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The Stanford Center for Internet and Society filed an amicus brief today which I signed together with a number of others. Go CIS!

Amicus Brief Asks for Legal Rights for Internet Journalists

CIS filed an amicus brief today on behalf of The First Amendment Project, Internet journalists and bloggers and others asking the court in the Apple v. Does case to treat online publishers the same rights as their colleagues who publish in more traditional formats. Download file


Great initiative! We need to see more like this...

Did any of the amici read the ruling?

Apple decision (PDF)

The amicus brief talks about treating webloggers like journalists. However, the judge addressed that directly by stating that he was applying the same standard to webloggers and traditional publishers, alike.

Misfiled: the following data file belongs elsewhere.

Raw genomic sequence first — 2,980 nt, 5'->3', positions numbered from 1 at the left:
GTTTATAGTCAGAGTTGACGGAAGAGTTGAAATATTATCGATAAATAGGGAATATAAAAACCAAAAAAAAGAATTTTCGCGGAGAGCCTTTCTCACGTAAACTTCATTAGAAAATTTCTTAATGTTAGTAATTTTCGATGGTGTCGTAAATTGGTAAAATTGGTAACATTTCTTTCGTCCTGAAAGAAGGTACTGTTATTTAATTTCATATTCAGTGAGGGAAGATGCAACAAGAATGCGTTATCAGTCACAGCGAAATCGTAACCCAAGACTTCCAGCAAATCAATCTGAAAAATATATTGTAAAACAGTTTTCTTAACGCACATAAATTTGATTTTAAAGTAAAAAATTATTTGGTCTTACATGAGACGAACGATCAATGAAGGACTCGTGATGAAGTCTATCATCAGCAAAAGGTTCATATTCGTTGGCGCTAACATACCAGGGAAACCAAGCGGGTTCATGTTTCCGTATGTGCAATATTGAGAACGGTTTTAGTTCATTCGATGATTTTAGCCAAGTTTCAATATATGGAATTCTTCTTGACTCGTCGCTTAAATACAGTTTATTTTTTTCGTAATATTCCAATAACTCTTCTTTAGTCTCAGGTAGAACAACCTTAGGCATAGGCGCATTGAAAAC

I'm all for correcting his opinion of "standard", but to ignore that he addressed the issue directly is, well, embarassing.

Well, I did the same mistake in my blog. And I must say that bogging is again demonstrating its quality: it is a selfcorrecting information system...

I think the point was that the appellate court is not bound by what either the trial court did or the parties argued. I think the idea was to point out the importance of Internet journalism and push towards a functional test rather than whether it looks like traditional journalism. It is clearly less important for this particular case now that the judge stated that he would treat the bloggers as journalists. I don't think that we ignored the judge, but wanted to stress this point.

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The Stanford Center for Internet and Society filed an amicus brief on behalf of the Apple bloggers in the lawsuit: Apple vs. Does. Many have signed it in a fight to protect sources for journalists. Some include Glenn Reynolds (Instapundit),... Read More